In short, the setting, not the characters, bring your stories together. Plot may bring them together too (such as something that affects that universe, like war), but setting is the primary connection.

Keep in Mind:

Characters shouldn’t go through huge developments in each book. Some may not change in one book at all, and that’s okay because that character’s story is most likely not over.
Plots should connect to each other. All of the main plots in the Harry Potter books had something to do with Voldemort whether directly or indirectly.
The writing style should stay the same throughout the series, but the tone may change.
Determine other elements of your series:
POV: Will the story be told in first person? Third person limited? Will the POV switch between chapters or will you primarily focus on one character? Remember that when writing a series, you’ll be writing like this for the whole series. If you’re not too fond of first person, don’t write in first person. If you think third person is boring, don’t choose that either.
Characters: You’re generally stuck with your main characters throughout the whole series. Unless you’re experienced and talented enough to able to pull off something like A Song of Ice and Fire. Don’t write character that bore or bother you. Maybe, if you really like you protagonist, but don’t like writing them in first person, you can use another main character (the sidekick) as the main POV. Imagine how differently Harry Potter would have been if the story was told from Ron or Hermione’s POV.
Continuity: Don’t mess this up. One of the greatest examples of continuity I’ve seen has been in Arrested Development. The detail of it is amazing.
Information: Keep track of what information you let out and when. This will help a lot in later books when you’re trying to remember how much the reader knows about certain characters or places.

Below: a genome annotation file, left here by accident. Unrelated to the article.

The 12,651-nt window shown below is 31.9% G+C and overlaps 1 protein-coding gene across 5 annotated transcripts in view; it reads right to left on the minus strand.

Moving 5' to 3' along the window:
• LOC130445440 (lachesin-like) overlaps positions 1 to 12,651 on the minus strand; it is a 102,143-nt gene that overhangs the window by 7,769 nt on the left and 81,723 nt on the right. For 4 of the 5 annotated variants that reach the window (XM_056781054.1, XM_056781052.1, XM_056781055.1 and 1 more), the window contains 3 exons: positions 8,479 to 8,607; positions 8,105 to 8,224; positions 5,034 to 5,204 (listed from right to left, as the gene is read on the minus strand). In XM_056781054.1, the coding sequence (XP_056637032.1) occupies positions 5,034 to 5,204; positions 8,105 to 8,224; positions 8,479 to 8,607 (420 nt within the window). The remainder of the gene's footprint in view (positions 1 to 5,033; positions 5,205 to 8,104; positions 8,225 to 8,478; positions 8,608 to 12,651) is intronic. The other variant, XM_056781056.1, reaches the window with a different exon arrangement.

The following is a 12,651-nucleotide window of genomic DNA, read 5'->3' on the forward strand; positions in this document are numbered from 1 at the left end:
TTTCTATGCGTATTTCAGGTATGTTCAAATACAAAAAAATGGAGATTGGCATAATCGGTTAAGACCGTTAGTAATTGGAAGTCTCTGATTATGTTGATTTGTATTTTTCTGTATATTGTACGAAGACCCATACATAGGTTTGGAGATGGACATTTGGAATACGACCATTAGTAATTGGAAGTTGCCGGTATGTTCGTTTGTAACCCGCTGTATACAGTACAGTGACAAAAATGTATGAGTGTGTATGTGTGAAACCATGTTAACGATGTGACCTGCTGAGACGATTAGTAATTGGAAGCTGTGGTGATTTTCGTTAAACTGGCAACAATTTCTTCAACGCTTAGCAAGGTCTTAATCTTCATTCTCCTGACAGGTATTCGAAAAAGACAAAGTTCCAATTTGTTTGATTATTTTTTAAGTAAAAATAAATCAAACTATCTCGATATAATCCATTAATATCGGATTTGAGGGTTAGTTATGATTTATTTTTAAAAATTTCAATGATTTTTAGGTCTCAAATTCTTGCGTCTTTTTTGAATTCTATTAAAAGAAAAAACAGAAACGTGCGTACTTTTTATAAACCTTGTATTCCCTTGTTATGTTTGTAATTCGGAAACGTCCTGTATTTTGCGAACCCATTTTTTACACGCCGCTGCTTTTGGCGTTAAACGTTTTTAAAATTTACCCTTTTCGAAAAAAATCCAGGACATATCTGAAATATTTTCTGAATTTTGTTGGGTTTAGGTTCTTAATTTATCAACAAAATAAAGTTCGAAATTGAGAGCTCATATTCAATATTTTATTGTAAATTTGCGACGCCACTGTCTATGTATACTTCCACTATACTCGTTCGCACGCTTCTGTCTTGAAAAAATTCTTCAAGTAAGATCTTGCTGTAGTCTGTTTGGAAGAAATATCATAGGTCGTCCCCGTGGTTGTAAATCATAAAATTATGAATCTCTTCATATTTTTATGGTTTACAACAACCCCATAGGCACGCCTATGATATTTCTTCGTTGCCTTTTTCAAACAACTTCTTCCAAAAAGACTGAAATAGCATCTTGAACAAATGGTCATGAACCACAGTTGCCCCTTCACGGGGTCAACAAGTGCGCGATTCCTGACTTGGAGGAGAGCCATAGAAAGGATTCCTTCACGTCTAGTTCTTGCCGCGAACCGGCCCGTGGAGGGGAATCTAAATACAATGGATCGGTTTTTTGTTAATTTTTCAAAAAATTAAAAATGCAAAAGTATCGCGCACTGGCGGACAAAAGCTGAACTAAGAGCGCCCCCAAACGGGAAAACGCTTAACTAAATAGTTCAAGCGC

Structure: The structure of yours books should be similar. If the first book is split up in parts, so should all the other books. If all the chapters in the first book range between 4,000 and 6,000 words, so should the chapters in the other books. Keep the exceptions to this rule small. If your chapters get longer each book, don’t have the first two books go from 3,000 words a chapter to 8,000. Even something like that can take away the feeling of reading a series.
Does it Work?: Make sure your series works as a series. Most YA (without any elements from other genres (with few exceptions such as romance)) series take place in school and center around a group of friends. MG series are more often on the comedy side with soft plots (see: Diary of a Wimpy Kid). But do your plots work? Can they make a good series? Or would your series run dry of plots and elements to keep interest? Imagine if Looking for Alaska had a sequel. Would it work? Probably not. What else is there to know? What else does the reader want to know? What would the plot arc be? However, a companion novel could probably take place at the same school in that book.
Don’t Get Too Attached: One drawback of writing the entire series before submitting the first book for publication if getting attached to the other books. If the first book doesn’t sell, you’ll be more upset about the other books. If you think your book will be exactly the way it was when you submitted it, you’re wrong. Agents and editors will probably have you change a few things and that may affect the other books. Remember, your editor is trying to help you. Be open to changes and suggestions.

thewritingcafe:

Book series occur in all genres, especially fantasy and sci-fi, but how does one write a series? It may seem hard, having to come up with more plots for the same characters (in most cases) who you have to develop over the course of more than one book. If you like to plan things out before you write them, you may feel as though it’ll be impossible to organize the content of however many books you plan to write. Or may be wondering about the basics of writing a series.